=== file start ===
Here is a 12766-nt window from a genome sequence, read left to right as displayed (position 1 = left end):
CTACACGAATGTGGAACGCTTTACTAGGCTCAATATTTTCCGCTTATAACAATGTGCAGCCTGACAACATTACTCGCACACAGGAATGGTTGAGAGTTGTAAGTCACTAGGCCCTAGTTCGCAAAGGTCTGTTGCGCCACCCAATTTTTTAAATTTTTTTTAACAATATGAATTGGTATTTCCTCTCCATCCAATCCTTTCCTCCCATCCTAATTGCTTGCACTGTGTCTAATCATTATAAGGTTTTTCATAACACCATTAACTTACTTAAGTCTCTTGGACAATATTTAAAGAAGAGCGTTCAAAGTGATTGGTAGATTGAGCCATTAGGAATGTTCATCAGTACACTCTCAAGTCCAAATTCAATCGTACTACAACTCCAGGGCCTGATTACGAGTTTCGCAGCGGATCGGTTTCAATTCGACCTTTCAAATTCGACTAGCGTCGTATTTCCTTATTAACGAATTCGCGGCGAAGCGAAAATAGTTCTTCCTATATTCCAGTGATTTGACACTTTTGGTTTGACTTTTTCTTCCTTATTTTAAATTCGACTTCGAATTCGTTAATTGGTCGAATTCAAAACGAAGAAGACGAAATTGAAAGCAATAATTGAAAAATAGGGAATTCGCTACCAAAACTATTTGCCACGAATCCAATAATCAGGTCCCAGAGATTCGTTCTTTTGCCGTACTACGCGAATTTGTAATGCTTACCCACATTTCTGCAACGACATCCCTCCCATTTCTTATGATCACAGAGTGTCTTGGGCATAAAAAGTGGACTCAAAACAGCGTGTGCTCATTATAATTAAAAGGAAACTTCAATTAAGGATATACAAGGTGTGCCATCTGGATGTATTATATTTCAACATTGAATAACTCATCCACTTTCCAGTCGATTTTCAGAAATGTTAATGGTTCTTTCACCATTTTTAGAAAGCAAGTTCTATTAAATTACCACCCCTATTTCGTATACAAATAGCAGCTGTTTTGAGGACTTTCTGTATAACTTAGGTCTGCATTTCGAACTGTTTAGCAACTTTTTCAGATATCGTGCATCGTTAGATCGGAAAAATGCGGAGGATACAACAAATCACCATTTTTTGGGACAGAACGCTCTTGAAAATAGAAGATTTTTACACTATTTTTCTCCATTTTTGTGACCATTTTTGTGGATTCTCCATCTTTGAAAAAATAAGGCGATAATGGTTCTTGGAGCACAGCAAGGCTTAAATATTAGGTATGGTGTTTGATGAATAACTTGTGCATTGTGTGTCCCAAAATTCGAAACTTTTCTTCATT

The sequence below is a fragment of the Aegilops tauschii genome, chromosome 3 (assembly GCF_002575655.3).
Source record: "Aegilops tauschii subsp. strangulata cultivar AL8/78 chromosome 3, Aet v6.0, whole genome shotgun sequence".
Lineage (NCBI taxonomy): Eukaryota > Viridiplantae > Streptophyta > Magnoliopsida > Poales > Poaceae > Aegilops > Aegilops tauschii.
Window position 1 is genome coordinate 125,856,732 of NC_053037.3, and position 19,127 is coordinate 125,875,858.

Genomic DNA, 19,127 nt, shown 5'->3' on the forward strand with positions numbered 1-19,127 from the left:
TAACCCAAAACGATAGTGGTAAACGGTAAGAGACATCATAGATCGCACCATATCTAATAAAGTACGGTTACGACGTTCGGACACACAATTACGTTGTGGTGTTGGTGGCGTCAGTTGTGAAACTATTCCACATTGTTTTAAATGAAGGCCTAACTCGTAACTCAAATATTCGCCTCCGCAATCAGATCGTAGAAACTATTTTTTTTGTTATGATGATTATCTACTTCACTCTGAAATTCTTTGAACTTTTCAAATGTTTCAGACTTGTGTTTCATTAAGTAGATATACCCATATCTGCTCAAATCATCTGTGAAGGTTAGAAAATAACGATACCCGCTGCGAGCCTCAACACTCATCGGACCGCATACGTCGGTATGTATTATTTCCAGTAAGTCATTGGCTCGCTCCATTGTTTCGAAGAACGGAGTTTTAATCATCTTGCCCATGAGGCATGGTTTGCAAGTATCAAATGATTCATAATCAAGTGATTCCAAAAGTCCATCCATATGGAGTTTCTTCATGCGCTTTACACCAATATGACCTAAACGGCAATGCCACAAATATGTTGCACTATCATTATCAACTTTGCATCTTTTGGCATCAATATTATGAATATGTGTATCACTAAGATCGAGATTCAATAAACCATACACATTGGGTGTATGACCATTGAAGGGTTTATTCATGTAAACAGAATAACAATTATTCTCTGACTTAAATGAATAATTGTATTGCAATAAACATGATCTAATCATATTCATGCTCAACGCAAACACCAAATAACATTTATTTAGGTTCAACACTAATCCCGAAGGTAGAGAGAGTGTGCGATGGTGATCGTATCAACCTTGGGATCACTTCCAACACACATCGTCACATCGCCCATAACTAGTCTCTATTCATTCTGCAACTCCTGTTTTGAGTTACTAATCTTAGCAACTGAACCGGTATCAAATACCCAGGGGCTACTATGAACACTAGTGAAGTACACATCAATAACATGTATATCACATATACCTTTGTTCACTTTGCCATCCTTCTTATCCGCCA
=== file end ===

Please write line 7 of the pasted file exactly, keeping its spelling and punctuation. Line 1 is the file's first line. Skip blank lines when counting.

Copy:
Genomic DNA, 19,127 nt, shown 5'->3' on the forward strand with positions numbered 1-19,127 from the left: